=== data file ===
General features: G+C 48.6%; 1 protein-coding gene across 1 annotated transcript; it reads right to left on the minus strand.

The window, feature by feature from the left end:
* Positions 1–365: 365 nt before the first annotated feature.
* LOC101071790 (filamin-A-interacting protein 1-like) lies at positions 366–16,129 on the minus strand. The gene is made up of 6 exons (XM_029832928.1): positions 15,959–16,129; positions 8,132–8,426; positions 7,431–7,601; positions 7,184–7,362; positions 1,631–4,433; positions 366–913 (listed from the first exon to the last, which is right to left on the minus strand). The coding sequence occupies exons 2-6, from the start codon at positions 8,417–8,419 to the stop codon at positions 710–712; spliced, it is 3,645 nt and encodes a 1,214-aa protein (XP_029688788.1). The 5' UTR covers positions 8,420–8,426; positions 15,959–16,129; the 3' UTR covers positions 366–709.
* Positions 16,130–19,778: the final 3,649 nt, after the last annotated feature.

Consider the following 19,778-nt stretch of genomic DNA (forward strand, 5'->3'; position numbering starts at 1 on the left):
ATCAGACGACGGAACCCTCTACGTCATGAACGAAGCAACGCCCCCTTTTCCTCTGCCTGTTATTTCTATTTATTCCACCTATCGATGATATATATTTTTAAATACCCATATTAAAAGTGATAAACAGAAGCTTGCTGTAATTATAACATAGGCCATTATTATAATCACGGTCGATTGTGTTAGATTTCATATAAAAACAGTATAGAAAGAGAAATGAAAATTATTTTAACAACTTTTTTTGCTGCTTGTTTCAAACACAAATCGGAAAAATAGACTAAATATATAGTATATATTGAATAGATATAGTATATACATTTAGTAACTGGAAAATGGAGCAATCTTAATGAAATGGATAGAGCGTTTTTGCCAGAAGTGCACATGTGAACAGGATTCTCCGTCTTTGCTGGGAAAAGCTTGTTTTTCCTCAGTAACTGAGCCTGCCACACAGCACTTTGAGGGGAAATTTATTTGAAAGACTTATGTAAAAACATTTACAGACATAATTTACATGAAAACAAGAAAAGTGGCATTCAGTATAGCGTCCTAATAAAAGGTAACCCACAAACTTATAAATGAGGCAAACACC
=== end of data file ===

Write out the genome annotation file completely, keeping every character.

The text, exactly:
General features: G+C 48.6%; 1 protein-coding gene across 1 annotated transcript; it reads right to left on the minus strand.

The window, feature by feature from the left end:
* Positions 1–365: 365 nt before the first annotated feature.
* LOC101071790 (filamin-A-interacting protein 1-like) lies at positions 366–16,129 on the minus strand. The gene is made up of 6 exons (XM_029832928.1): positions 15,959–16,129; positions 8,132–8,426; positions 7,431–7,601; positions 7,184–7,362; positions 1,631–4,433; positions 366–913 (listed from the first exon to the last, which is right to left on the minus strand). The coding sequence occupies exons 2-6, from the start codon at positions 8,417–8,419 to the stop codon at positions 710–712; spliced, it is 3,645 nt and encodes a 1,214-aa protein (XP_029688788.1). The 5' UTR covers positions 8,420–8,426; positions 15,959–16,129; the 3' UTR covers positions 366–709.
* Positions 16,130–19,778: the final 3,649 nt, after the last annotated feature.

Consider the following 19,778-nt stretch of genomic DNA (forward strand, 5'->3'; position numbering starts at 1 on the left):
ATCAGACGACGGAACCCTCTACGTCATGAACGAAGCAACGCCCCCTTTTCCTCTGCCTGTTATTTCTATTTATTCCACCTATCGATGATATATATTTTTAAATACCCATATTAAAAGTGATAAACAGAAGCTTGCTGTAATTATAACATAGGCCATTATTATAATCACGGTCGATTGTGTTAGATTTCATATAAAAACAGTATAGAAAGAGAAATGAAAATTATTTTAACAACTTTTTTTGCTGCTTGTTTCAAACACAAATCGGAAAAATAGACTAAATATATAGTATATATTGAATAGATATAGTATATACATTTAGTAACTGGAAAATGGAGCAATCTTAATGAAATGGATAGAGCGTTTTTGCCAGAAGTGCACATGTGAACAGGATTCTCCGTCTTTGCTGGGAAAAGCTTGTTTTTCCTCAGTAACTGAGCCTGCCACACAGCACTTTGAGGGGAAATTTATTTGAAAGACTTATGTAAAAACATTTACAGACATAATTTACATGAAAACAAGAAAAGTGGCATTCAGTATAGCGTCCTAATAAAAGGTAACCCACAAACTTATAAATGAGGCAAACACC